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CSUEB professor offers tips to servers on how to get more tips

Daniel Martin

Daniel Martin

  • December 1, 2010 5:23am

Reporter Amanda Baltazar spoke to Associate Professor of Management Daniel Martin for her article, “Small Steps Lead to Higher Tips and Increased Check Averages,” in Nightclub & Bar magazine. 

Martin suggested using simple interpersonal influence to create a positive experience for their guest, which in turn may will result in a bigger gratuity.

 “Show people you are similar to them, you're someone they can trust and you have something in common, which makes them like you more,” he says. Tell them you like the same drink as them, or that your uncle lived in their hometown — anything to forge a connection.

Once you build a relationship, make them feel special — give them an extra refill on the peanuts or finish off an almost empty bottle into their glass. “People will tip more because you've gone out of your way for them, so they'll do it for you [in the tip],” Martin explains.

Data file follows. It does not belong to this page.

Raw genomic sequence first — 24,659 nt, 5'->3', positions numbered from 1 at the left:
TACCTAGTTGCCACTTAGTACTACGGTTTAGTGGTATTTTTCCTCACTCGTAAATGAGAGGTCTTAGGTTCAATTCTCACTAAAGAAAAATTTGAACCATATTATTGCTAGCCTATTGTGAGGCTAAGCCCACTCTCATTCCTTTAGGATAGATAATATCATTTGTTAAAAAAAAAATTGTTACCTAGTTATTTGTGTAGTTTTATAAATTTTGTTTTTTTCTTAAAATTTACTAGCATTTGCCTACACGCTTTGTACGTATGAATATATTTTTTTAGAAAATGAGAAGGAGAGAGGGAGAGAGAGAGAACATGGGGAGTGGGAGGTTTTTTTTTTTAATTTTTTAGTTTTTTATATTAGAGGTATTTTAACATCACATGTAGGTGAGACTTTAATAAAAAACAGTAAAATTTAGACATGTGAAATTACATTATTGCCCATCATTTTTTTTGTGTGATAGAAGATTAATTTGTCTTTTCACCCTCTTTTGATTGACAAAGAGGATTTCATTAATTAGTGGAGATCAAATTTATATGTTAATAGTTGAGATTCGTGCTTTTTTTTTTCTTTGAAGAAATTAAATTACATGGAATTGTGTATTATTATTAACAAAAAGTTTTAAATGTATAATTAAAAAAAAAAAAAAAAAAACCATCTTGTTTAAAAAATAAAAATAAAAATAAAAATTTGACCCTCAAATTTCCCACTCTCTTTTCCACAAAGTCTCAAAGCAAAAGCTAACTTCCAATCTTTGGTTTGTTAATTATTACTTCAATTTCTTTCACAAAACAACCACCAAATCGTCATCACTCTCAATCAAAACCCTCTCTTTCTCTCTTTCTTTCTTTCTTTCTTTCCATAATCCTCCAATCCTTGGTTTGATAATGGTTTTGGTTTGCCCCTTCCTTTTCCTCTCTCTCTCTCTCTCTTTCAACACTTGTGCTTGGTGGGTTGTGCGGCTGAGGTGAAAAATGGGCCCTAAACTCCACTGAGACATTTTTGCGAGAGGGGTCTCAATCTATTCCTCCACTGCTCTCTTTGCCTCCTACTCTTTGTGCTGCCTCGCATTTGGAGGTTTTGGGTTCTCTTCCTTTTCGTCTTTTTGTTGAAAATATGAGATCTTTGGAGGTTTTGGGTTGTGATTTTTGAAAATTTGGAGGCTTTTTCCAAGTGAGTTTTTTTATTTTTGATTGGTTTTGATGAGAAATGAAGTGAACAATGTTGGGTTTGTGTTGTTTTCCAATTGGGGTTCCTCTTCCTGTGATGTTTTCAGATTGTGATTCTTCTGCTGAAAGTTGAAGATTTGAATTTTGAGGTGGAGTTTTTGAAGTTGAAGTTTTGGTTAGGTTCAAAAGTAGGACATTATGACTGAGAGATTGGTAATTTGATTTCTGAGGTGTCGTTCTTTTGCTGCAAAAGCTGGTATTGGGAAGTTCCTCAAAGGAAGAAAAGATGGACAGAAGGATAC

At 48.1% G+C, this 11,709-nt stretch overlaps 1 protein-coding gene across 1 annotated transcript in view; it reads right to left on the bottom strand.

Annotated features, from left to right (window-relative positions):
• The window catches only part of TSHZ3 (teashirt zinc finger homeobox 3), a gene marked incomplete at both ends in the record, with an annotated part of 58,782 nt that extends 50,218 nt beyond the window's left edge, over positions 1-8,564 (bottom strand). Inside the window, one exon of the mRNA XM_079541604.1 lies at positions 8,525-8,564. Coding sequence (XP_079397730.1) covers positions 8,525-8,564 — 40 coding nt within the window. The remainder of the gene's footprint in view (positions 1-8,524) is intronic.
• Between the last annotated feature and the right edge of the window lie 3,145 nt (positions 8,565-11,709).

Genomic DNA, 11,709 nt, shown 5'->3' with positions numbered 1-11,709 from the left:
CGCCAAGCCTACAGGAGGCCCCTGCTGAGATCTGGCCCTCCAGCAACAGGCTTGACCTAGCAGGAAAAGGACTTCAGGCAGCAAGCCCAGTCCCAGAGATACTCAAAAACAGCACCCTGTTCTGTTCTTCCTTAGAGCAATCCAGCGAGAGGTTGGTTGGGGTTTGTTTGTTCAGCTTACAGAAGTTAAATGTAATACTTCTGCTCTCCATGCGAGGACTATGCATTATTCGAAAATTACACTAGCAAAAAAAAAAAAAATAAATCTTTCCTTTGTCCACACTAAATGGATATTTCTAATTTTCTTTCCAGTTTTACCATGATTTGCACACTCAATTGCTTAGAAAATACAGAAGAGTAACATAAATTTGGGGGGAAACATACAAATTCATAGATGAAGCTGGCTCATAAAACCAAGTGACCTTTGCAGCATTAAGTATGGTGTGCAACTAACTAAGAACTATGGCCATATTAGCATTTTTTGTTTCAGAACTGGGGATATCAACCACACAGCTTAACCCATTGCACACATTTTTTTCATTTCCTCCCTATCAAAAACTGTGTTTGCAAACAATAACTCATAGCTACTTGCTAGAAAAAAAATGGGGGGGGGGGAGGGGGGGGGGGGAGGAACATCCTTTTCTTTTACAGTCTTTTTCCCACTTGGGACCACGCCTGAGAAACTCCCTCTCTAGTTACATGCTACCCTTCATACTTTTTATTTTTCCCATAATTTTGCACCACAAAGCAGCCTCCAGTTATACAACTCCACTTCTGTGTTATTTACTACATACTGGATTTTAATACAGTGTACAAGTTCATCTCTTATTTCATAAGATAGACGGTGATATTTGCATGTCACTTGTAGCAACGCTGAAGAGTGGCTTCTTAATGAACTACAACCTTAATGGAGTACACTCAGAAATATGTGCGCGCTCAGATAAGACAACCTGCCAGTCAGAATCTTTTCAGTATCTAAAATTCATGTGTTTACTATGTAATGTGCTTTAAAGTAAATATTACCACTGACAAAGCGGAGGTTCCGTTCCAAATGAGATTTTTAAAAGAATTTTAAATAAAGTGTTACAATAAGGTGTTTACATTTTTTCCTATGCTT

Another way to make customers feel important is to pay attention to them, he says. Nod as the person orders so they know you understand each part of the order. And make eye contact, but not so much that it’s inappropriate.

This will help you, too, when you are in a rush — a brief glance at waiting customers as you're on your way to another patron lets them know you're looking out for them, you're on your way and they're not being ignored.

Another approach is offering people drinks at a variety of price points. Tell them there are the three different rums — aged, silver and flavored at various prices, for example — from which they can choose. “Help people save money, and they will reflect that in the tip — it will be more than the extra amount for the higher-priced rum,” says Martin.


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